In fairness, this exercise is difficult, for I don’t know that “upsets” really occur in the NBA Finals. Even that 1947 series (great history, by the way) is a little tainted as an “upset” by Philadelphia receiving the home-court advantage. The closest results to meeting that criteria in more of a modern context would probably be the 1969 Finals and the 1975 Finals, but even in 1969, the Celtics were still the defending champions, much like the 1995 Rockets.

    A pure “upset,” in my opinion, would have been the Suns over the Celtics in 1976, or the Rockets over the Celtics in 1981, or the Rockets over the Celtics in 1986, or the Sonics over the Bulls in 1996, or the Knicks over the Spurs in 1999, or the Pacers over the Lakers in 2000, or the Sixers over the Lakers in 2001, or the Nets over the Lakers in 2002, or the Nets over the Spurs in 2003, or the Cavaliers over the Spurs in 2007, or the Magic over the Lakers in 2009. But of course, none of those results took place. The Warriors over the Bullets may have represented that kind of series, but then again, Golden State ranked second in Offensive Rating (points scored per 100 possessions) and fifth in Defensive Rating (points allowed per 100 possessions), so the Warriors may have been better than their record indicated. And if I were forced to pick a couple of series as upsets, I would suggest the Pistons over the Lakers in 2004 and the Mavericks over the Heat in 2011. After seeing the teams compete on the floor in the 2004 Finals, Detroit was clearly superior to Los Angeles, but heading into the series, the star-studded Lakers constituted the clear favorites. And the Mavericks over LeBron James and the Heat in 2011 may have represented more of an upset than the Heat over the Mavericks five years earlier.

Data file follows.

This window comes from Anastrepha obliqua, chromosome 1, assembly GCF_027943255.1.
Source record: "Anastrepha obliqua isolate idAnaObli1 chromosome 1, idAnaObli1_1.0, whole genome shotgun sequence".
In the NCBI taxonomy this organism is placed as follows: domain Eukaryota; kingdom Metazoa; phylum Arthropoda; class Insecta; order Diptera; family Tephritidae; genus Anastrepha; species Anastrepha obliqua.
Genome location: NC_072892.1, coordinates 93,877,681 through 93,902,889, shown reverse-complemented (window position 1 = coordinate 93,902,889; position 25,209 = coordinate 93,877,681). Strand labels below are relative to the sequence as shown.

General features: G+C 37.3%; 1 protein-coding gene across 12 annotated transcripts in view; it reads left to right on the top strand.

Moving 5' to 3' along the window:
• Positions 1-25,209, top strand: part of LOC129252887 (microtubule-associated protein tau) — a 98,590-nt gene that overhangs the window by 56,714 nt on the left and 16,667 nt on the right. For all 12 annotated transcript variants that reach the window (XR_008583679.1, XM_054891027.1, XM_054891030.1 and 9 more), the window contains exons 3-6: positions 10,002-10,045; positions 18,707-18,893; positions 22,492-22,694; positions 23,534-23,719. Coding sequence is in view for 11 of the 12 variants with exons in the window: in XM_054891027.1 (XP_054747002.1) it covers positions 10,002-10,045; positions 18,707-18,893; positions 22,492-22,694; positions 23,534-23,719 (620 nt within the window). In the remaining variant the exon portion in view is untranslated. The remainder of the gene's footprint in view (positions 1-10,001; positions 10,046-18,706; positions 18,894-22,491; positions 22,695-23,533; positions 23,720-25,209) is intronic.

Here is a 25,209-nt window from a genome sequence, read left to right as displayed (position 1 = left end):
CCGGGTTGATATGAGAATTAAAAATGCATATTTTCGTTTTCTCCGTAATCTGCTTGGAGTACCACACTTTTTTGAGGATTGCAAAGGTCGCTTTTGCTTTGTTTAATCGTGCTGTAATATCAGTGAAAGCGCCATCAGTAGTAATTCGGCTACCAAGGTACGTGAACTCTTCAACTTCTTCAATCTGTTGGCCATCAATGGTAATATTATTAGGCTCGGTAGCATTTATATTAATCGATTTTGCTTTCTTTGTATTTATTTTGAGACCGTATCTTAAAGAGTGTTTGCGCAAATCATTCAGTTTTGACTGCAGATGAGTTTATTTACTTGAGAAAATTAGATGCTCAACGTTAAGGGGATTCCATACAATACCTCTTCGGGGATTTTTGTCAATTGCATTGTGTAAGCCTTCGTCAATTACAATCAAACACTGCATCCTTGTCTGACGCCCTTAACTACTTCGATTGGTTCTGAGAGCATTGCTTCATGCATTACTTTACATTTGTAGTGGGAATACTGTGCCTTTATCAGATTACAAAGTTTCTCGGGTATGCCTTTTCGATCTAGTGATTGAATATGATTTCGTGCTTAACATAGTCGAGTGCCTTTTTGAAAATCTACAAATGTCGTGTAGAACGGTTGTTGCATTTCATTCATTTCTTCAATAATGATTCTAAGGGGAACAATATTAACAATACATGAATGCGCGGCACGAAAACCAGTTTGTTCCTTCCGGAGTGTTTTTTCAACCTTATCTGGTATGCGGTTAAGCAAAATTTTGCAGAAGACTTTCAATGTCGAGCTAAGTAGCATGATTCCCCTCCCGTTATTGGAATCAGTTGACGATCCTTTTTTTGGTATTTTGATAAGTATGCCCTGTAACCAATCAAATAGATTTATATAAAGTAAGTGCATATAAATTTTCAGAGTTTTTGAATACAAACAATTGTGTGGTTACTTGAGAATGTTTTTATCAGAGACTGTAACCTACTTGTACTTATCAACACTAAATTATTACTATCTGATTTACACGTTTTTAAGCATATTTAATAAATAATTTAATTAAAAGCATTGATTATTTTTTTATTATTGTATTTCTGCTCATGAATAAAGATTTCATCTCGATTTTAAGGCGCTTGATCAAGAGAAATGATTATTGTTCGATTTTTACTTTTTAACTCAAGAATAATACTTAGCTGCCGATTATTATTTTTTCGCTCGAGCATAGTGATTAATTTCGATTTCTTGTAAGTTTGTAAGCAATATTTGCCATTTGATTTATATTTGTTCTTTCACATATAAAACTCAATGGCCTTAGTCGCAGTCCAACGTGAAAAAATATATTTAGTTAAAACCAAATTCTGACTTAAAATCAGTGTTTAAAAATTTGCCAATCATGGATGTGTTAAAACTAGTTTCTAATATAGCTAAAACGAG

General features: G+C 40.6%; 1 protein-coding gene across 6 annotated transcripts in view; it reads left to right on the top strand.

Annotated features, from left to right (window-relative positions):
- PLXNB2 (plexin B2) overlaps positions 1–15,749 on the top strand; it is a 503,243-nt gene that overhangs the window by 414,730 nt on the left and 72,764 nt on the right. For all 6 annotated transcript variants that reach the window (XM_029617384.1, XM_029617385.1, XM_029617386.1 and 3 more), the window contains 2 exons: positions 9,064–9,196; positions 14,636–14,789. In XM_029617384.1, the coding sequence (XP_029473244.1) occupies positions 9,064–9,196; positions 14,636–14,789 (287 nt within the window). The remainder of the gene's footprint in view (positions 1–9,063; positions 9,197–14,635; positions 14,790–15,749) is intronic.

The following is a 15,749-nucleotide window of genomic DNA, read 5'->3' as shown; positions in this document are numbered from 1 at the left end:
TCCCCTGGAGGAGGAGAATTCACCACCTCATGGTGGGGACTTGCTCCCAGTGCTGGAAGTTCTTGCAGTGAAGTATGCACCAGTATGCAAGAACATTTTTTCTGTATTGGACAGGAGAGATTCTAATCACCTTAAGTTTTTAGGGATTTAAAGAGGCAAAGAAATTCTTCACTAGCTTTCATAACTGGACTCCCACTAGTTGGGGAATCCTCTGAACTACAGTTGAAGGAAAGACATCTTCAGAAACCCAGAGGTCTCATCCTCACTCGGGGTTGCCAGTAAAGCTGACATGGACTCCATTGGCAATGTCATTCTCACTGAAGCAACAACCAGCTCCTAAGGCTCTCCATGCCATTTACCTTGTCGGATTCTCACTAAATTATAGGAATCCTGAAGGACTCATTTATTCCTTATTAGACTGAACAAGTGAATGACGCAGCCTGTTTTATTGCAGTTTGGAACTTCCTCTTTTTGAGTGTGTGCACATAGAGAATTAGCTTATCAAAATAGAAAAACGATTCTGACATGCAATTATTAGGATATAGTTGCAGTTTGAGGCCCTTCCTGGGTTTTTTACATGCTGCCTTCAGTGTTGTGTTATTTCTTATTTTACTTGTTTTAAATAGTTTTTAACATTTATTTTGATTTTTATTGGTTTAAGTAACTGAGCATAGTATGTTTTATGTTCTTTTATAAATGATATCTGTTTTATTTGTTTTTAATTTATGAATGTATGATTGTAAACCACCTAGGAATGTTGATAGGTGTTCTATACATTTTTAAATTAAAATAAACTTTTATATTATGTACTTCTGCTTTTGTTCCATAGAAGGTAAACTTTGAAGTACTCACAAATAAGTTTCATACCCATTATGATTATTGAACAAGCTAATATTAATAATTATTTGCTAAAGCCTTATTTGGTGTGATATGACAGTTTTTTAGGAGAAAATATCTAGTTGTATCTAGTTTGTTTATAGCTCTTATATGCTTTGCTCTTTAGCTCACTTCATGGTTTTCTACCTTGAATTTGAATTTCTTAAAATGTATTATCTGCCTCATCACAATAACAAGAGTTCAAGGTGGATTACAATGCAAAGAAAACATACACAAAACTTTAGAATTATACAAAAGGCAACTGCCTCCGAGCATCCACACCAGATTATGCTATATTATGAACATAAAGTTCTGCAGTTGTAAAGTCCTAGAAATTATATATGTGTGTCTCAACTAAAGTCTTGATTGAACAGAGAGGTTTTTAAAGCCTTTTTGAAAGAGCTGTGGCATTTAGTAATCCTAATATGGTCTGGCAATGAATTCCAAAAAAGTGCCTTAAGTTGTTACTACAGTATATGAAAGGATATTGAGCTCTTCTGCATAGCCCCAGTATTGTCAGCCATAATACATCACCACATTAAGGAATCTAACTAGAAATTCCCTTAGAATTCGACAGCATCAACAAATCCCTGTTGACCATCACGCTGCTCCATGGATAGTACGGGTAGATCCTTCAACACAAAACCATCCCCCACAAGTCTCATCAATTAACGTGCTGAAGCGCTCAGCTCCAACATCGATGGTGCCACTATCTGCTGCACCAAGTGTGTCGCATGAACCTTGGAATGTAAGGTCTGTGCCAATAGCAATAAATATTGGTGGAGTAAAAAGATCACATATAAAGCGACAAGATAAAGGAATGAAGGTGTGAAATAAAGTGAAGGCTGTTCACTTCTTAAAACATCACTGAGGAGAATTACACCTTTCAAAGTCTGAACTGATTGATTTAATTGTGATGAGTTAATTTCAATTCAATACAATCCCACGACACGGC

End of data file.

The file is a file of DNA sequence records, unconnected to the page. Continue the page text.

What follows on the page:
• Joe Kidd

    By the way, O’Neal left Orlando following the 1996 season.

    • Phil Watson

      You’re absolutely right. Typo on my part that has been corrected.

      • Joe Kidd

        Also, the Mavericks defeated the Spurs in the 2006 conference semifinals, not the conference finals. Of course, that matchup should have occurred in the conference finals and might as well have been the conference finals, but technically, it came in the conference semifinals. Needless to say, though, your point is correct: finally besting San Antonio in the playoffs constituted a big deal for Dallas.

        • Phil Watson

          Two corrections in one piece. Not good. Noted and fixed.